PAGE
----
• Have you ever heard of the expression ‘Having eyes bigger than you can eat? All too often people load up their plate with lots and lots of delicious-looking food and then halfway through their meal their stomach gets full and they have to put the rest in the rubbish. It is far better to load your plate up with a small portion and come back for more if you’re still hungry. Then, if there is still food left at the end of the meal, you can put it in a container and eat it as leftovers. If you don’t fancy eating that meal again in the next few days, you can often freeze the food and it will last for many months.
  • Donate to your local food bank. If you are feeling particularly enthusiastic you could even organise to collect donations from your school, street, friends and family, and drop them off yourself at the food bank. Put posters up to let people know what you need and where to drop it off. Organising the drop off will make donating much easier for other people, meaning that they are more likely to donate. Sometimes food banks need specific items; if you are organising a big collection, you can contact your local food bank in advance to see if they have any special requests. You can find your local Trussell Trust foodbank here.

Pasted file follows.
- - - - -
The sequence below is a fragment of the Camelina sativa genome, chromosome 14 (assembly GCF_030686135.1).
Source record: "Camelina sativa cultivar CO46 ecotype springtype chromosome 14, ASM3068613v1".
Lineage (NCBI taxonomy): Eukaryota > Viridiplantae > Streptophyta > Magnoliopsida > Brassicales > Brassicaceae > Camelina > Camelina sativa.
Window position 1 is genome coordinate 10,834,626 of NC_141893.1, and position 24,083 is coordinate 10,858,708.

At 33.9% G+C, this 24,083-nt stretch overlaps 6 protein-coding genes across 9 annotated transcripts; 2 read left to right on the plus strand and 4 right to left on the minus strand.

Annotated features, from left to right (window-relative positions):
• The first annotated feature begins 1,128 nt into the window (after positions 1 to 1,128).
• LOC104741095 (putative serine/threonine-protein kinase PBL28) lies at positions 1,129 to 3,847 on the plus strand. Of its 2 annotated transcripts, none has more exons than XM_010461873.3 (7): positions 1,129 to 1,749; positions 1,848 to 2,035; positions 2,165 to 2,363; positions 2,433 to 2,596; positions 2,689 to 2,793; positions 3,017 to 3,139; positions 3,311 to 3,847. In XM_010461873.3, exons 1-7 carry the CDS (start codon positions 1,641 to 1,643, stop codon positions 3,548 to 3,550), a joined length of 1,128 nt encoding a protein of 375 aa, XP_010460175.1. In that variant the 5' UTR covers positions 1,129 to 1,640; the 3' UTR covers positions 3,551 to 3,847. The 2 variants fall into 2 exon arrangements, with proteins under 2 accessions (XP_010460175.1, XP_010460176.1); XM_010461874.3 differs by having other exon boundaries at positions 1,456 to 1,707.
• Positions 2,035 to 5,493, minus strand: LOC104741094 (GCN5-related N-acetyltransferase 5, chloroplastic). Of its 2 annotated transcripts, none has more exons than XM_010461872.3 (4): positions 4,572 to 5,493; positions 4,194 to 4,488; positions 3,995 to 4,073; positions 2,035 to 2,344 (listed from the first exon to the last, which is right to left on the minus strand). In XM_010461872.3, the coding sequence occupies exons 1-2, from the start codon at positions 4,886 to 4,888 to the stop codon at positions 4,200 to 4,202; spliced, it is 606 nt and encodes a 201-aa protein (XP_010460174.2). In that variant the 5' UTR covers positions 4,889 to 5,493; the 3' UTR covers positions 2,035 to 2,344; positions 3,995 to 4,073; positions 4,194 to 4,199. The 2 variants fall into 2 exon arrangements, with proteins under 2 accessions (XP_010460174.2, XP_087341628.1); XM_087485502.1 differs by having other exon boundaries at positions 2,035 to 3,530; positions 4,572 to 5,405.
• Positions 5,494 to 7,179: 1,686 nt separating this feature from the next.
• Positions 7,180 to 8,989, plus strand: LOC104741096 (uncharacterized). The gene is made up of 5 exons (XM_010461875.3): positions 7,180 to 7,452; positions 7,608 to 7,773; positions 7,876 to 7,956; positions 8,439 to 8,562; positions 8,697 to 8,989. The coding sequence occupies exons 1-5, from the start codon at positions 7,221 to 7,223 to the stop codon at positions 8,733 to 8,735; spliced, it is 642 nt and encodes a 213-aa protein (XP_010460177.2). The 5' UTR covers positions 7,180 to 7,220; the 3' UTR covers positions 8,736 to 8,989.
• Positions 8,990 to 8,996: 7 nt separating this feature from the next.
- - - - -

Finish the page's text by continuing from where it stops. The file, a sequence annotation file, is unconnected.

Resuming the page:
• Give your leftover food to homeless people who might not be able to buy their own. Team up with a grown-up to help you bag up leftover food and walk the streets handing it out to people in need.

If you have any other ideas of SuperKind things people can do to help eradicate hunger, we would love to hear from you here.

Support These Amazing Charities


Here are some amazing young people who cared about beating Hunger and took action to make change happen. These change makers were all passionate about the same cause but used their unique skills to make change happen in different ways. 

Everyone can help make a difference. Consider what your unique superpower might be. Are you someone with a strong voice who likes to spread awareness by talking to everyone you meet? Or do you prefer a behind the scenes approach – making sure that donations are collected to take to those in need? 

Find out more

Like all the important causes in our world, there is a huge amount to learn about Hunger and how to end it. If you want to find out more, here are some excellent further resources: